- here is a recognized practice in the employer’s industry of treating similar workers as independent contractors.
- here are court decisions for treating similar workers as independent contractors.
- The IRS has ruled in a “published ruling” that the workers are independent contractors.
- The company has received a specific ruling from the IRS that the workers are independent contractors.
- A past IRS employment audit of the employer did not disallow the worker’s treatment as an independent contractor.
If you misclassify an employee as an independent contractor, it can create significant problems for your production company. Misclassifications represent a large potential loss of revenue for all levels of government. Because of the loss to Social Security, Medicare, disability and unemployment insurance the government looks negatively at independent contractors as not contributing to the economy. If the independent contractor faces tax problems, needs unemployment or disability benefits, at that point they have an incentive to go back and claim they were employees all along… and then it is up to the employer to prove they are actually independent contractors. If the production company is unable to prove that the worker is an independent contractor, it can cost the company a substantial amount of money in federal and state taxes, penalties, and employment benefits.
Exempt and Non-Exempt Production Employees
Non-Exempt Employees – Employees who are covered by the FLSA’s minimum wage and overtime laws are called non-exempt employees. The federal government and most states have set a minimum wage for non-exempt workers. If the employer is covered by both state and federal law and the two rates are not the same, the employer is required to pay the higher minimum wage based on the state in which the employee works.
Exempt Employees – Those not covered by the FLSA minimum wage and overtime laws are called exempt employees. Exemptions to the FLSA requirements are not based on job title but on the employee’s actual duties, responsibilities, and level of authority. In almost all cases an exempt employee must make a minimum of $455 a week (Federal), $800 (California). FLSA regulations include the following types of white collar exempt employees:
- Executives – To be classified as an executive, a person must direct the work of at least two full-time workers, have hiring/firing authority, and use discretionary powers. Executives include department managers and supervisors who are directly associated with management decisions.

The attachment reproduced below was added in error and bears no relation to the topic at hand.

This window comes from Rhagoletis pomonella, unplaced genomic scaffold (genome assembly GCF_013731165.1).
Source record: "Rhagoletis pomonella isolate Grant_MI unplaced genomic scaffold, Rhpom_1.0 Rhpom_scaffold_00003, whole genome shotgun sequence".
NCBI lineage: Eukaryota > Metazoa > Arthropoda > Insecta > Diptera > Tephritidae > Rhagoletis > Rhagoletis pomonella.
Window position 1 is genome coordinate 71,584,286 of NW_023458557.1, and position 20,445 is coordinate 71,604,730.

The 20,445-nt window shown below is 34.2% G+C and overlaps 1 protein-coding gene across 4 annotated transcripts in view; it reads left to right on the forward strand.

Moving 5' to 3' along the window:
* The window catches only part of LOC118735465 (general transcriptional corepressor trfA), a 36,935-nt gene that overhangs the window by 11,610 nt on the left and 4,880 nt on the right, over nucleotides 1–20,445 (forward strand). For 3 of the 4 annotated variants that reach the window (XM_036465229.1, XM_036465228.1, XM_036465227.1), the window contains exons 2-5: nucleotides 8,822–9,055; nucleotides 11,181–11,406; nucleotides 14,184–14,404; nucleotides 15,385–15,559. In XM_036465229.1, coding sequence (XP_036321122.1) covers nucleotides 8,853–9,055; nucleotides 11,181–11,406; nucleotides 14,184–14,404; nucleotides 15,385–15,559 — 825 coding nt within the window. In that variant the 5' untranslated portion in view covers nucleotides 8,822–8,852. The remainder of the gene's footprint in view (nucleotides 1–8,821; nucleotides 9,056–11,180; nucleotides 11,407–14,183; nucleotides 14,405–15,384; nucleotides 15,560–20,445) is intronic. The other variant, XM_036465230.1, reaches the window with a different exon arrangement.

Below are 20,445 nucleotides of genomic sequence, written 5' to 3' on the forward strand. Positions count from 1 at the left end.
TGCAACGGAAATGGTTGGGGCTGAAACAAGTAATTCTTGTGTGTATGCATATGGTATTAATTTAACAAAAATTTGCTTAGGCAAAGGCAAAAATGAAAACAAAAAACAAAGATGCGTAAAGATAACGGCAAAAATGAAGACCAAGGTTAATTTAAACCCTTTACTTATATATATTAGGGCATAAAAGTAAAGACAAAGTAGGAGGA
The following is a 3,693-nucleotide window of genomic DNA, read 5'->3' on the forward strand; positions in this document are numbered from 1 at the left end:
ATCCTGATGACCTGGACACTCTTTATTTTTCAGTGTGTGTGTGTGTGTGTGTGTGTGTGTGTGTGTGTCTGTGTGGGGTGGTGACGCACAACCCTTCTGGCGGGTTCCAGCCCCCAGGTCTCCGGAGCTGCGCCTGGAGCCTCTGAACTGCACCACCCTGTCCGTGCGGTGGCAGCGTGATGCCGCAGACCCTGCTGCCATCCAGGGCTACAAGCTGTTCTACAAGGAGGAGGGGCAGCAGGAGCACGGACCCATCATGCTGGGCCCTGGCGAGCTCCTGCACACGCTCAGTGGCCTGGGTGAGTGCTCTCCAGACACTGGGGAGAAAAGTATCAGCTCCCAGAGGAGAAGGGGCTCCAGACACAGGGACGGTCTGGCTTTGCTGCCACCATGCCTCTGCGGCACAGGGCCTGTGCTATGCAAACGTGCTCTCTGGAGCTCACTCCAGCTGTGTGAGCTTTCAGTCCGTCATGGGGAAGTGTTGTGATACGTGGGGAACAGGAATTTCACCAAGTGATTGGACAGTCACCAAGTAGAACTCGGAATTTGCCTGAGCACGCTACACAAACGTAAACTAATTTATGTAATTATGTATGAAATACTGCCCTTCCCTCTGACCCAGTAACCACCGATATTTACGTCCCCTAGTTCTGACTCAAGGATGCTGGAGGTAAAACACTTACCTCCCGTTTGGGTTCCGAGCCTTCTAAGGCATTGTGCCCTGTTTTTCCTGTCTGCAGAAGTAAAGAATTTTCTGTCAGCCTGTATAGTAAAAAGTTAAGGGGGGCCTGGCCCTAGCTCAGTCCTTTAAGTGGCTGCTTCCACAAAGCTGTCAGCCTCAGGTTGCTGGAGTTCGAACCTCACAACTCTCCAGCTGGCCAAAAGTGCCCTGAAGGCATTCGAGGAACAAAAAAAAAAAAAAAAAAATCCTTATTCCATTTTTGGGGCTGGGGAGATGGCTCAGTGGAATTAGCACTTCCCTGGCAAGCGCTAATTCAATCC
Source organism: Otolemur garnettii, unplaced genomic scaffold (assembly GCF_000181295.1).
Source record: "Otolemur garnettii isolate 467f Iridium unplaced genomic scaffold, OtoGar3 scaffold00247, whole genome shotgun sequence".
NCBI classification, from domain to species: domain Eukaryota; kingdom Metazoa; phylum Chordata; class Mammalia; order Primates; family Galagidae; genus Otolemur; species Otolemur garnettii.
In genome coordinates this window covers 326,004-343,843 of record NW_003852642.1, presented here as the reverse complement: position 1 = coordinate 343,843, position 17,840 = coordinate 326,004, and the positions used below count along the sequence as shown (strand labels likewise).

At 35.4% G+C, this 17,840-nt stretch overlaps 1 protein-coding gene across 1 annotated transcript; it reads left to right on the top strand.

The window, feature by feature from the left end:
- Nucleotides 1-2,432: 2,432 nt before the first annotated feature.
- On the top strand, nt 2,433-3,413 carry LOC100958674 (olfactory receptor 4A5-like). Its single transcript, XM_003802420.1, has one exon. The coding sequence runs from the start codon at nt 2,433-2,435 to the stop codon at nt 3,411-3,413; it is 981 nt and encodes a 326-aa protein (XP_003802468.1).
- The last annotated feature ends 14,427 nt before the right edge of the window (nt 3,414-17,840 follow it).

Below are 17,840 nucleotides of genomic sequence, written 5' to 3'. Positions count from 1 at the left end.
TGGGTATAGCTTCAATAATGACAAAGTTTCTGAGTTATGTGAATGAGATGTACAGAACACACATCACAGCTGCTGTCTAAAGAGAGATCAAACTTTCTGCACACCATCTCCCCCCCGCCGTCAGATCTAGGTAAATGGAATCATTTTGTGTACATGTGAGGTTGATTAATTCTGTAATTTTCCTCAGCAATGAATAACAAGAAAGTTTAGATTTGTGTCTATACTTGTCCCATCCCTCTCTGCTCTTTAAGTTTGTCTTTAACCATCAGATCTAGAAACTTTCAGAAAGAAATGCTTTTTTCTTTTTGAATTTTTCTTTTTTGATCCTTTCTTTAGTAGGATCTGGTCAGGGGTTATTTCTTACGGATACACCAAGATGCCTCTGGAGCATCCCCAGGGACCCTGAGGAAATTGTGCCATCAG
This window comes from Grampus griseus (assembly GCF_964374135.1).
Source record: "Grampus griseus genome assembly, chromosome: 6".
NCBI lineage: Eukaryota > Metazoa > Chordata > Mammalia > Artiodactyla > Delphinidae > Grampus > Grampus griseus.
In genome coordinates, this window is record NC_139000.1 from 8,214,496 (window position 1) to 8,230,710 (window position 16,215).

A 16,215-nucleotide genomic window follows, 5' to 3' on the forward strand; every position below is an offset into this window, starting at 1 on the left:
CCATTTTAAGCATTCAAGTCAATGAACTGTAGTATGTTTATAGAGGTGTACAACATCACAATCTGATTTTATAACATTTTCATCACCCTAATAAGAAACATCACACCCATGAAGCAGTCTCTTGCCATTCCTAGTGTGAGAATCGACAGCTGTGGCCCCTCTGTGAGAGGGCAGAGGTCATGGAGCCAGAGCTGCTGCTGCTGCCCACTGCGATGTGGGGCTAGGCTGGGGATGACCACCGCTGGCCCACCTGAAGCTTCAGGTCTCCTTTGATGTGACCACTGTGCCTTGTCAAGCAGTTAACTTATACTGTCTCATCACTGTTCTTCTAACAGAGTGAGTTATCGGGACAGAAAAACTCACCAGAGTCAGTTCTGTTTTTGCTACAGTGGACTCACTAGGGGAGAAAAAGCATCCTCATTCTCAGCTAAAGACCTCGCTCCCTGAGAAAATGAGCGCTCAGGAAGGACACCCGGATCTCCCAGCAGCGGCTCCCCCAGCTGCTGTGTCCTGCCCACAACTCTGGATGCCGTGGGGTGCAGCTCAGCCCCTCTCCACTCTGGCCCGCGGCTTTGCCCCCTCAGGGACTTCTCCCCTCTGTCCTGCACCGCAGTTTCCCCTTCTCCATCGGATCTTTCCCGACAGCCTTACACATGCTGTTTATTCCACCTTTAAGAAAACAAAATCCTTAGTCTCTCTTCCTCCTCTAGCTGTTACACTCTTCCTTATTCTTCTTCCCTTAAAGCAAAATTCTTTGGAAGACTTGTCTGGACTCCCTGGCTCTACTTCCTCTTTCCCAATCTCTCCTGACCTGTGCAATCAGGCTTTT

- Administrative Employees – The primary duty of exempt administrative employees is, the performance of office work related to management or general business operations. Employees who perform special assignments (like auditors) are exempt. They must exercise independent judgement and discretion in matters of significance.
- Professionals – Learned professionals, whose duties involve the use of advanced knowledge acquired by specialized study. Teachers, engineers, and attorneys are some examples.
- Outside Salespeople – Are exempt if they meet two requirements: (1) they are engaged in selling or getting orders for the company’s product/service and (2) they work away from the employer’s premises. There is no salary requirement for outside salespeople.
What Is Governed by the FLSA
The Fair Labor Standards Act (FLSA) establishes minimum wage, overtime pay, recordkeeping, and youth employment standards affecting full-time and part-time workers in the private sector and in Federal, State, and local governments. Covered, nonexempt workers are entitled to a minimum wage, which varies by state. Nonexempt workers must be paid overtime pay at a rate of not less than one and one-half times their regular rate of pay after 40 hours (Federal), after 8 hours daily (California) up to 12 hours, double time after 12 hours.
What Is Not Governed by the FLSA
- Vacation, holiday, severance, or sick pay
- Meal or rest periods, holidays off
- Premium pay for weekend or holiday work
- Pay raises or fringe benefit
A discharge notice, reason for discharge, or immediate payment of final wages to terminated employees. These are determined at the state level.